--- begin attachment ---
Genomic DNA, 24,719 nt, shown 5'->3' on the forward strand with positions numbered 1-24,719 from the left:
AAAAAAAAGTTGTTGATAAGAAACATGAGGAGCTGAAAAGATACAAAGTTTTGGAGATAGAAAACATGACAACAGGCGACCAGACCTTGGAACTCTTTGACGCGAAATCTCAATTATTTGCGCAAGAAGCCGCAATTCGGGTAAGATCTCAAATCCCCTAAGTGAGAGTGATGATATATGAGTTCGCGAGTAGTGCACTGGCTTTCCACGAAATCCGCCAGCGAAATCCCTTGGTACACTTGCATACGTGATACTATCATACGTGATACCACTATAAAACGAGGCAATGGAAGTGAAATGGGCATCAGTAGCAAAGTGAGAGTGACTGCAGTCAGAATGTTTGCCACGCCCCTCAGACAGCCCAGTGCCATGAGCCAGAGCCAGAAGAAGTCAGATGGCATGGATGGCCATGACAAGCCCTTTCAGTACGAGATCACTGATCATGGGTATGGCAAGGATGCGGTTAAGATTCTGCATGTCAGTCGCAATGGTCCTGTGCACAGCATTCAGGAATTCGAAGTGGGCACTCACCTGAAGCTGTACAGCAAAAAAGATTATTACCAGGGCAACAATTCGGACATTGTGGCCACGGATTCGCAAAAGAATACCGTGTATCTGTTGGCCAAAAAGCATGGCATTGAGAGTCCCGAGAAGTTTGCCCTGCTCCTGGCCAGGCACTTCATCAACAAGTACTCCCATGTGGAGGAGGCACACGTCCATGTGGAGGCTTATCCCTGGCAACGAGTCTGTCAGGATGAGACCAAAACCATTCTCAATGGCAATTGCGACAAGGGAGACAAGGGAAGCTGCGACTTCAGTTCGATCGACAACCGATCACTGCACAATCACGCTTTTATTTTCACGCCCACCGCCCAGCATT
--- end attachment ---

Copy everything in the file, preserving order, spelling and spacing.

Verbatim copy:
Genomic DNA, 24,719 nt, shown 5'->3' on the forward strand with positions numbered 1-24,719 from the left:
AAAAAAAAGTTGTTGATAAGAAACATGAGGAGCTGAAAAGATACAAAGTTTTGGAGATAGAAAACATGACAACAGGCGACCAGACCTTGGAACTCTTTGACGCGAAATCTCAATTATTTGCGCAAGAAGCCGCAATTCGGGTAAGATCTCAAATCCCCTAAGTGAGAGTGATGATATATGAGTTCGCGAGTAGTGCACTGGCTTTCCACGAAATCCGCCAGCGAAATCCCTTGGTACACTTGCATACGTGATACTATCATACGTGATACCACTATAAAACGAGGCAATGGAAGTGAAATGGGCATCAGTAGCAAAGTGAGAGTGACTGCAGTCAGAATGTTTGCCACGCCCCTCAGACAGCCCAGTGCCATGAGCCAGAGCCAGAAGAAGTCAGATGGCATGGATGGCCATGACAAGCCCTTTCAGTACGAGATCACTGATCATGGGTATGGCAAGGATGCGGTTAAGATTCTGCATGTCAGTCGCAATGGTCCTGTGCACAGCATTCAGGAATTCGAAGTGGGCACTCACCTGAAGCTGTACAGCAAAAAAGATTATTACCAGGGCAACAATTCGGACATTGTGGCCACGGATTCGCAAAAGAATACCGTGTATCTGTTGGCCAAAAAGCATGGCATTGAGAGTCCCGAGAAGTTTGCCCTGCTCCTGGCCAGGCACTTCATCAACAAGTACTCCCATGTGGAGGAGGCACACGTCCATGTGGAGGCTTATCCCTGGCAACGAGTCTGTCAGGATGAGACCAAAACCATTCTCAATGGCAATTGCGACAAGGGAGACAAGGGAAGCTGCGACTTCAGTTCGATCGACAACCGATCACTGCACAATCACGCTTTTATTTTCACGCCCACCGCCCAGCATT